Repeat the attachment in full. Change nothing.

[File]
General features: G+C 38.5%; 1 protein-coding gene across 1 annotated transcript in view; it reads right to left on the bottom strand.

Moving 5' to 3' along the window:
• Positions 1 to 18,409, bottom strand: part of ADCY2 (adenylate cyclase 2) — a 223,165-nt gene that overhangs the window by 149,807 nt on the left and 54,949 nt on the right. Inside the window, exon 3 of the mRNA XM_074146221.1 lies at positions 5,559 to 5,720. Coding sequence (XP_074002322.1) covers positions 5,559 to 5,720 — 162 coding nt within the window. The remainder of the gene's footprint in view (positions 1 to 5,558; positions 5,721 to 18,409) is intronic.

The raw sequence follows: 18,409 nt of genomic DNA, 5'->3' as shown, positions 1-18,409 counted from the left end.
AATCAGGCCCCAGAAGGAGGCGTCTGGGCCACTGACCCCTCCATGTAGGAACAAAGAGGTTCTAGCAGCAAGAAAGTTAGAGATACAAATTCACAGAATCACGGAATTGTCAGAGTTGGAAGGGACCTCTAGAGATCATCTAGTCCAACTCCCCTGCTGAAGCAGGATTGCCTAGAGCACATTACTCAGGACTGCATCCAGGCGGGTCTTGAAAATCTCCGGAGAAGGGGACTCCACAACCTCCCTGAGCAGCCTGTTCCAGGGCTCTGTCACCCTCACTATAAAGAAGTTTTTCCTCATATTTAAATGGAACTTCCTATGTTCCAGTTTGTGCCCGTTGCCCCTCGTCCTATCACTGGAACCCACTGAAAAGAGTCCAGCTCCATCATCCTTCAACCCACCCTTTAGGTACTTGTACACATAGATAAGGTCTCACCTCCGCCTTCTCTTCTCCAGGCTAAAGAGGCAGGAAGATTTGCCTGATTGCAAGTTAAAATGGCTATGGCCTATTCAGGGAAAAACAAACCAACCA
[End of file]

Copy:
General features: G+C 38.5%; 1 protein-coding gene across 1 annotated transcript in view; it reads right to left on the bottom strand.

Moving 5' to 3' along the window:
• Positions 1 to 18,409, bottom strand: part of ADCY2 (adenylate cyclase 2) — a 223,165-nt gene that overhangs the window by 149,807 nt on the left and 54,949 nt on the right. Inside the window, exon 3 of the mRNA XM_074146221.1 lies at positions 5,559 to 5,720. Coding sequence (XP_074002322.1) covers positions 5,559 to 5,720 — 162 coding nt within the window. The remainder of the gene's footprint in view (positions 1 to 5,558; positions 5,721 to 18,409) is intronic.

The raw sequence follows: 18,409 nt of genomic DNA, 5'->3' as shown, positions 1-18,409 counted from the left end.
AATCAGGCCCCAGAAGGAGGCGTCTGGGCCACTGACCCCTCCATGTAGGAACAAAGAGGTTCTAGCAGCAAGAAAGTTAGAGATACAAATTCACAGAATCACGGAATTGTCAGAGTTGGAAGGGACCTCTAGAGATCATCTAGTCCAACTCCCCTGCTGAAGCAGGATTGCCTAGAGCACATTACTCAGGACTGCATCCAGGCGGGTCTTGAAAATCTCCGGAGAAGGGGACTCCACAACCTCCCTGAGCAGCCTGTTCCAGGGCTCTGTCACCCTCACTATAAAGAAGTTTTTCCTCATATTTAAATGGAACTTCCTATGTTCCAGTTTGTGCCCGTTGCCCCTCGTCCTATCACTGGAACCCACTGAAAAGAGTCCAGCTCCATCATCCTTCAACCCACCCTTTAGGTACTTGTACACATAGATAAGGTCTCACCTCCGCCTTCTCTTCTCCAGGCTAAAGAGGCAGGAAGATTTGCCTGATTGCAAGTTAAAATGGCTATGGCCTATTCAGGGAAAAACAAACCAACCA